Chapter 7- Step 4: Identify Lowest Hanging Fruit
Remember in Chapter 1.4 when we went over TAM (total addressable market), SAM (service available market), and SOM (service obtainable market)?
SAM represents your customers 6 months to 1 year from now, whereas TAM represents your customers a year on from now and after.
SOM are those we consider your lowest hanging fruit and by that I mean, the people who will find value in your product and the customers who are obtainable TODAY.
Today being the keyword.
If you currently have some customers buying your product, great! Pull a list of all your power users, the most active consumers, and evaluate them. I’ll explain down below.
If you don’t yet have any buyers, you want to go back to the survey taken in the previous chapter and take a look at all the people who responded “yes” when asked if they would find value in your product. It’s then up to you to reverse engineer these people to see what they look like by the persona traits you asked.
When evaluating your power users, you want to figure out:
-Who they are
-What they look like i.e. age, job, lifestyle
-How they word their pain point(s)
-How big their pain is (scale of 1-5)
-Where they congregate online/offline to either become better at what they do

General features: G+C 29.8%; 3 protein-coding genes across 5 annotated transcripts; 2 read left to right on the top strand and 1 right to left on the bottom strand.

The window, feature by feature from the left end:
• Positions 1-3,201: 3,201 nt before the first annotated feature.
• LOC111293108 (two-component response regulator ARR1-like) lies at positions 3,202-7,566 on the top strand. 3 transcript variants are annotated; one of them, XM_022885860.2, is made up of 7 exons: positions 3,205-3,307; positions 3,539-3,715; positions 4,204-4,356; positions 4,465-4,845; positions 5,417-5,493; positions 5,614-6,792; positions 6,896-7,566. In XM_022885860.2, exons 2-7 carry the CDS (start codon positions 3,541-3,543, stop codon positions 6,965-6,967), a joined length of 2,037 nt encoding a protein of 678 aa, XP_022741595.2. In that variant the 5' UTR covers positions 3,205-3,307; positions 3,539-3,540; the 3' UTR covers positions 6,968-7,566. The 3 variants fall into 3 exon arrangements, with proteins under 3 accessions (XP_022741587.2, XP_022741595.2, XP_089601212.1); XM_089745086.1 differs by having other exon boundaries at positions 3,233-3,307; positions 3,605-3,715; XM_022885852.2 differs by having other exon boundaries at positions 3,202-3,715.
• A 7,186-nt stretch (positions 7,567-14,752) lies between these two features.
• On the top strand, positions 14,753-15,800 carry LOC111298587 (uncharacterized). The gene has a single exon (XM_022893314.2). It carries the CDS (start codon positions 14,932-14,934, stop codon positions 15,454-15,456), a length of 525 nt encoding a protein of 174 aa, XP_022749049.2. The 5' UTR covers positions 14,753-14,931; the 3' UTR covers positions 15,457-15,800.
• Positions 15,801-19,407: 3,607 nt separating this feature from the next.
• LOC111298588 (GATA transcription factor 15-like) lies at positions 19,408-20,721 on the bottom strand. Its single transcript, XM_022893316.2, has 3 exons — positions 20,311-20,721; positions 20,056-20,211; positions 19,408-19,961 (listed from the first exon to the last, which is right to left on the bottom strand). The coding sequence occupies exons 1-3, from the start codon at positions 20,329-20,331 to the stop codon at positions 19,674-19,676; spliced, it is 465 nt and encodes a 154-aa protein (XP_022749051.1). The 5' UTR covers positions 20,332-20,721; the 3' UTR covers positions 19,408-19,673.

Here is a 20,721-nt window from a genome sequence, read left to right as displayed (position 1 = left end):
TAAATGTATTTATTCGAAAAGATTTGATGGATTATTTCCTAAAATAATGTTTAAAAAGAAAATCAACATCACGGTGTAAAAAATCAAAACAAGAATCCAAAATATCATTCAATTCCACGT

-Where they best learn new practices/ technologies
The goal here is to survey and ask these questions until you get some digestible data. You want to identify any themes or trends to understand who your customers are now.
Your ultimate goal is to answer this one question:
Who does my product/service serve the best today?
-What do they look like from a profiling perspective and where can I reach them?
You want to increase the number of your clients AS THEY ARE TODAY.
Your current consumer base is who will help you refine and better your product as you move on and begin selling to your SAM and TAM.
You might be asking why it’s important to invest so much time into your SOM since you’re ultimately trying to market to everyone. Well, here’s why.
There will be a constant tug of war between your product and sales. However, there's a cycle you must follow.
You need to find your first customers to start the selling process and from there, learn from them and build a better product. Once you've come up with this better product, you can expand your audience, get more customers, and learn from them again. You’re going to take your learnings to refine your product and repeat this process over and over again.
This process can only begin by understanding who your initial audience is. It's your job to understand your current buyers to help develop your product or service. By doing this, you expand your opportunities leading to more success when pursuing your future SAM and TAM.
Remember, it's all baby steps. Be sure that you're following through and not moving too quickly.